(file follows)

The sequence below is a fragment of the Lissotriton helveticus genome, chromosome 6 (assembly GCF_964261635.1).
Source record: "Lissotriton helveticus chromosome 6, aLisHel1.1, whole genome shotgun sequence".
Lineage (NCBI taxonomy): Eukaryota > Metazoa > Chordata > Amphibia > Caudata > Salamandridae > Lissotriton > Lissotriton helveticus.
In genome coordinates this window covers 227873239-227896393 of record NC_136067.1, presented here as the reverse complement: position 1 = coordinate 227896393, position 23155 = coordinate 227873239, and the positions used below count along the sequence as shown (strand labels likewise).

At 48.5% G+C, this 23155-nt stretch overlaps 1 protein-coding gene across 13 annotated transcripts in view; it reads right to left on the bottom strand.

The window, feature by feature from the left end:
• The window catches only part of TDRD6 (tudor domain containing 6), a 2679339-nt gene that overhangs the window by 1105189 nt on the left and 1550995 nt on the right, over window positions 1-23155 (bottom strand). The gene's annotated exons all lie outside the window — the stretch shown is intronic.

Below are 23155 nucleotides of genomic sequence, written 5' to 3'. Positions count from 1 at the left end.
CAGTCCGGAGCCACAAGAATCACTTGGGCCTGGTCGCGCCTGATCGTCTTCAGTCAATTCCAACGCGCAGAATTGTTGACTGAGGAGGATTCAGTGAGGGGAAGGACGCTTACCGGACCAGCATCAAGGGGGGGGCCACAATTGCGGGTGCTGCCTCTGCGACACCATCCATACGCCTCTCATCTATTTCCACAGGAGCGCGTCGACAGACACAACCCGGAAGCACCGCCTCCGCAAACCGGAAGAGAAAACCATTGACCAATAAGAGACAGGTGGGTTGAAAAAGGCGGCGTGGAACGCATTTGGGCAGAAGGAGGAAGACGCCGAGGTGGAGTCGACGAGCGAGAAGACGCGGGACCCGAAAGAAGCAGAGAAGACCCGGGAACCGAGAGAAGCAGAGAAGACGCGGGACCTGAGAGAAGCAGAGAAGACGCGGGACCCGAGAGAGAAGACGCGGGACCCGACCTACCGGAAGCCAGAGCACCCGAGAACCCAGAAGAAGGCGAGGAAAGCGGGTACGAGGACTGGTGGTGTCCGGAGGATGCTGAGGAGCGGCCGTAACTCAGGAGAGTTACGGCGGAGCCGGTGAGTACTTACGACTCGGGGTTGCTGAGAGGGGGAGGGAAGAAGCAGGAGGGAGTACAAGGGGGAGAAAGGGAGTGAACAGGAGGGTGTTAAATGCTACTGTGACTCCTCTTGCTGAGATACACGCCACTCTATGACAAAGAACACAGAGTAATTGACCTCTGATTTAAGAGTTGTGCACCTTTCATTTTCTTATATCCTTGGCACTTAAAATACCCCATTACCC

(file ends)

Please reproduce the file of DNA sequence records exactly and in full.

The sequence below is a fragment of the Lissotriton helveticus genome, chromosome 6 (assembly GCF_964261635.1).
Source record: "Lissotriton helveticus chromosome 6, aLisHel1.1, whole genome shotgun sequence".
Lineage (NCBI taxonomy): Eukaryota > Metazoa > Chordata > Amphibia > Caudata > Salamandridae > Lissotriton > Lissotriton helveticus.
In genome coordinates this window covers 227873239-227896393 of record NC_136067.1, presented here as the reverse complement: position 1 = coordinate 227896393, position 23155 = coordinate 227873239, and the positions used below count along the sequence as shown (strand labels likewise).

At 48.5% G+C, this 23155-nt stretch overlaps 1 protein-coding gene across 13 annotated transcripts in view; it reads right to left on the bottom strand.

The window, feature by feature from the left end:
• The window catches only part of TDRD6 (tudor domain containing 6), a 2679339-nt gene that overhangs the window by 1105189 nt on the left and 1550995 nt on the right, over window positions 1-23155 (bottom strand). The gene's annotated exons all lie outside the window — the stretch shown is intronic.

Below are 23155 nucleotides of genomic sequence, written 5' to 3'. Positions count from 1 at the left end.
CAGTCCGGAGCCACAAGAATCACTTGGGCCTGGTCGCGCCTGATCGTCTTCAGTCAATTCCAACGCGCAGAATTGTTGACTGAGGAGGATTCAGTGAGGGGAAGGACGCTTACCGGACCAGCATCAAGGGGGGGGCCACAATTGCGGGTGCTGCCTCTGCGACACCATCCATACGCCTCTCATCTATTTCCACAGGAGCGCGTCGACAGACACAACCCGGAAGCACCGCCTCCGCAAACCGGAAGAGAAAACCATTGACCAATAAGAGACAGGTGGGTTGAAAAAGGCGGCGTGGAACGCATTTGGGCAGAAGGAGGAAGACGCCGAGGTGGAGTCGACGAGCGAGAAGACGCGGGACCCGAAAGAAGCAGAGAAGACCCGGGAACCGAGAGAAGCAGAGAAGACGCGGGACCTGAGAGAAGCAGAGAAGACGCGGGACCCGAGAGAGAAGACGCGGGACCCGACCTACCGGAAGCCAGAGCACCCGAGAACCCAGAAGAAGGCGAGGAAAGCGGGTACGAGGACTGGTGGTGTCCGGAGGATGCTGAGGAGCGGCCGTAACTCAGGAGAGTTACGGCGGAGCCGGTGAGTACTTACGACTCGGGGTTGCTGAGAGGGGGAGGGAAGAAGCAGGAGGGAGTACAAGGGGGAGAAAGGGAGTGAACAGGAGGGTGTTAAATGCTACTGTGACTCCTCTTGCTGAGATACACGCCACTCTATGACAAAGAACACAGAGTAATTGACCTCTGATTTAAGAGTTGTGCACCTTTCATTTTCTTATATCCTTGGCACTTAAAATACCCCATTACCC